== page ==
Course Hero. "Persepolis Study Guide." Course Hero. 20 Sep. 2017. Web. 10 Dec. 2018. <https://www.coursehero.com/lit/Persepolis/>.
Course Hero. (2017, September 20). Persepolis Study Guide. In Course Hero. Retrieved December 10, 2018, from https://www.coursehero.com/lit/Persepolis/
(Course Hero, 2017)
Course Hero. "Persepolis Study Guide." September 20, 2017. Accessed December 10, 2018. https://www.coursehero.com/lit/Persepolis/.
Course Hero, "Persepolis Study Guide," September 20, 2017, accessed December 10, 2018, https://www.coursehero.com/lit/Persepolis/.
Marjane arrives in Iran and immediately feels the "repressive air of [her] country." She is chastised for not wearing her veil properly, her bag is searched for contraband, and there are reminders of the war on every corner. Every other street is named after a martyr, and she feels haunted "by the victims of a war [she] fled." Things aren't much better at home. Conversations with her parents are strained. Even her bedroom doesn't feel like it belongs to her—the desk is too small, she has no clothes, and the punk drawings sketched on her walls don't match her current persona. Upon learning her mother gave away her favorite tapes, Marjane decides to make a fresh start and scrubs the drawings into oblivion.
Marjane isn't ready to talk to anyone—not even her former best friends—but she is curious about the war. Despite her mother's protests, her father tells her how Iran was nearly liberated from the Islamic Republic by the mujahideen, Iranian combatants who opposed the ruling regime. Supported by Saddam Hussein, they entered the country from Iraq. Locals mistook them for Iraqis and hid in their houses while the guardians of the Revolution fought them off.
The uprising, though not successful, scared the regime. They decided to protect their position of power by putting pressure on Iranian political prisoners—many of whom were the country's top scholars and the "legitimate heirs of the revolution." Prisoners were given a choice: they could renounce their revolutionary ideals and promise loyalty to the regime, or they could be executed. Tens of thousands chose execution. Possibly a million more Iranian citizens died during the war, and thousands were left widows, orphans, and refugees.
"All that is behind us ... We must go forward now. We must rebuild everything," Marjane's father says. Yet his tone is one of resignation, not conviction. Marjane goes to bed determined her parents will not suffer anymore. She will never tell them about what happened in Austria.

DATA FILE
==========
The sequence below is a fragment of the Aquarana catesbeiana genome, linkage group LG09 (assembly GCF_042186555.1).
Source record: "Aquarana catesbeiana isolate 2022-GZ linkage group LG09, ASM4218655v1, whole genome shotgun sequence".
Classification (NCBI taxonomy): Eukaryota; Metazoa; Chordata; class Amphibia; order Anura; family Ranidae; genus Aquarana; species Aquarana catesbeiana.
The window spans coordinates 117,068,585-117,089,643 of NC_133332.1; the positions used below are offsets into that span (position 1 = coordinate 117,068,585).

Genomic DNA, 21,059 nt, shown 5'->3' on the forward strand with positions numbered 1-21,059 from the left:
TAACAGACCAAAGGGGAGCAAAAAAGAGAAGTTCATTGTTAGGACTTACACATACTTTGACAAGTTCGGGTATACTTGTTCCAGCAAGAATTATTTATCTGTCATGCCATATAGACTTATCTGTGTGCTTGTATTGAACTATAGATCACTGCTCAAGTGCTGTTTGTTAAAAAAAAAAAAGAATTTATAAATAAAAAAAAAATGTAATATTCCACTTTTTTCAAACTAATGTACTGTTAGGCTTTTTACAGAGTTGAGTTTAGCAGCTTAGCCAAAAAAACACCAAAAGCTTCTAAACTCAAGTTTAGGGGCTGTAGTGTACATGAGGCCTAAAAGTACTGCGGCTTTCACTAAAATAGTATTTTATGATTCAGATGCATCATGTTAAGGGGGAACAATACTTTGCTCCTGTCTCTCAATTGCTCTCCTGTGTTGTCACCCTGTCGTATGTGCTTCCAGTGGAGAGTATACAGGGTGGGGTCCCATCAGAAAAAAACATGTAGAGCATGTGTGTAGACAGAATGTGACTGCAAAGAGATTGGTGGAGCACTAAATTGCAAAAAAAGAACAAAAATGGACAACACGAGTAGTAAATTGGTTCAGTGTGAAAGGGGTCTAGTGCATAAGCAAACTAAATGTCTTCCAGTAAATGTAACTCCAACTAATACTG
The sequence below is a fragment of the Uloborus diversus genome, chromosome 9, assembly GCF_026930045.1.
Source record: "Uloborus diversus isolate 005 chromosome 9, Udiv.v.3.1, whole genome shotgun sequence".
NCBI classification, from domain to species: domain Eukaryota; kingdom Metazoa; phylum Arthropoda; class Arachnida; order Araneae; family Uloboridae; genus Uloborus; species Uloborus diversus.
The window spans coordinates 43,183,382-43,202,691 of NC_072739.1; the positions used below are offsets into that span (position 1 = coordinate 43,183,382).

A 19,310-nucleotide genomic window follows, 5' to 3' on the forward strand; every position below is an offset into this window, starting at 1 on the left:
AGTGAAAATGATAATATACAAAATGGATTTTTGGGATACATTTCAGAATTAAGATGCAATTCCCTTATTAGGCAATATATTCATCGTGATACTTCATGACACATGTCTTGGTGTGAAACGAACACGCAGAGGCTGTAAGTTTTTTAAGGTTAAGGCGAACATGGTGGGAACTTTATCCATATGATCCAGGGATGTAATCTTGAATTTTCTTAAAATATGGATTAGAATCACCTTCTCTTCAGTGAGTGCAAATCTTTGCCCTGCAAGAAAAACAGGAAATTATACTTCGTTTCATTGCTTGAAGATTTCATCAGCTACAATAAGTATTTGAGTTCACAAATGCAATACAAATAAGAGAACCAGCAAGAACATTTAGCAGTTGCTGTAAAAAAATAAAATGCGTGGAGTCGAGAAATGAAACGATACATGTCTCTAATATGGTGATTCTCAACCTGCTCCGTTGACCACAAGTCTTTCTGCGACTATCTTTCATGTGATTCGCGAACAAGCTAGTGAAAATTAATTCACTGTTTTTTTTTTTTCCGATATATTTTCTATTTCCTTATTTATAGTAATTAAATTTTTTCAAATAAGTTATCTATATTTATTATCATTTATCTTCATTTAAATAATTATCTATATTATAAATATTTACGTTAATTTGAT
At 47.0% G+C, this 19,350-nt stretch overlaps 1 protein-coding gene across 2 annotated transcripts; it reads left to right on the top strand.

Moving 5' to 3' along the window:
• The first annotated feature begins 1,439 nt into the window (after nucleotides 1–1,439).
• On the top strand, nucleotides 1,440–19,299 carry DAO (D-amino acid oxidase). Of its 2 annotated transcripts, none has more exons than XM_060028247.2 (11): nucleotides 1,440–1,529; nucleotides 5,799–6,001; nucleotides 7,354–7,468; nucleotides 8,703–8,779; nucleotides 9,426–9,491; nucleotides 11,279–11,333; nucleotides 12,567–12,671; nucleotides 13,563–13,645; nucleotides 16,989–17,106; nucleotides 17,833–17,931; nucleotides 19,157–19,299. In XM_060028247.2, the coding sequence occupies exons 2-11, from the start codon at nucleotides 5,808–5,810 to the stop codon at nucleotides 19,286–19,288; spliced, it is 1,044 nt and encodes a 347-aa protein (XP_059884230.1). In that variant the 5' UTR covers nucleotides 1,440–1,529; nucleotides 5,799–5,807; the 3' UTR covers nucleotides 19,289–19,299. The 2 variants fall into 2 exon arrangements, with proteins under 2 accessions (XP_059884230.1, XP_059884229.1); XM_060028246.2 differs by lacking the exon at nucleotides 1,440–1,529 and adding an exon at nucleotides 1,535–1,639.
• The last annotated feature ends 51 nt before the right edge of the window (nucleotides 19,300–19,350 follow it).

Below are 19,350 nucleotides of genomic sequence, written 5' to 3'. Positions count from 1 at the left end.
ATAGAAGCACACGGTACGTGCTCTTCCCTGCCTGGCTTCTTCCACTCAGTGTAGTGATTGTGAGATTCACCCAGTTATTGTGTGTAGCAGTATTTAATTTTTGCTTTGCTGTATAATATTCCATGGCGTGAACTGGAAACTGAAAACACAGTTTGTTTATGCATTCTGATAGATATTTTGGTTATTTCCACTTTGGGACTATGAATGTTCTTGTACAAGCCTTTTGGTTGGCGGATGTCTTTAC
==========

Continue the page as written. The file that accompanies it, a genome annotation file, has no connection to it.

Marjane has returned home to a broken country. Reminders of the war and the sacrifices made to keep it going only add to the air of oppression under the Islamic regime. Marjane was used to the heavy feeling of government control before she moved to Austria four years ago, but now she finds it suffocating. Coming home has made Marjane realize she really doesn't fit in anywhere. Struggling to assimilate to life in the West was one thing—she was a foreigner, so she expected a certain amount of adjustment. Since Iran is her home, returning there should have been like slipping into a favorite pair of jeans—both comfortable and comforting. However, Marjane has grown not only in size but in maturity—and what was once familiar now doesn't fit.
The disappearance of her belongings from her bedroom—particularly her Kim Wilde tapes—is a reminder of Marjane's failure to thrive in Austria. She wasn't meant to come back home—though her parents adore her, they want her to have the best life possible—and they know that will happen only if she leaves Iran. Taji really thought Marjane was gone for good when she gave the tapes to a friend's daughter. That doesn't mean Taji would be upset if Marjane came back home—she and Ebi would both gladly welcome their daughter home. Marjane's bedroom is evidence of that. Her parents could have easily converted her room into an office or guest room, but they instead kept it exactly as she left it. Marjane will always have a special place in her parents' hearts and home no matter where she goes or what she does.
The parents to whom Marjane returns are noticeably different from the parents she left behind. As Ebi and Taji dealt with the grief of sending their daughter to an unknown land, they watched the destruction of their country from both the outside and from within. If family is the most important thing to Ebi and Taji, country is a close second. Knowing how close they came to liberation at the hands of the mujahideen is heartbreaking, as are the deaths of so many people they admired and supported. Even Ebi can't muster his usual optimism about Iran's future. His words say one thing, but his lack of conviction in them says another.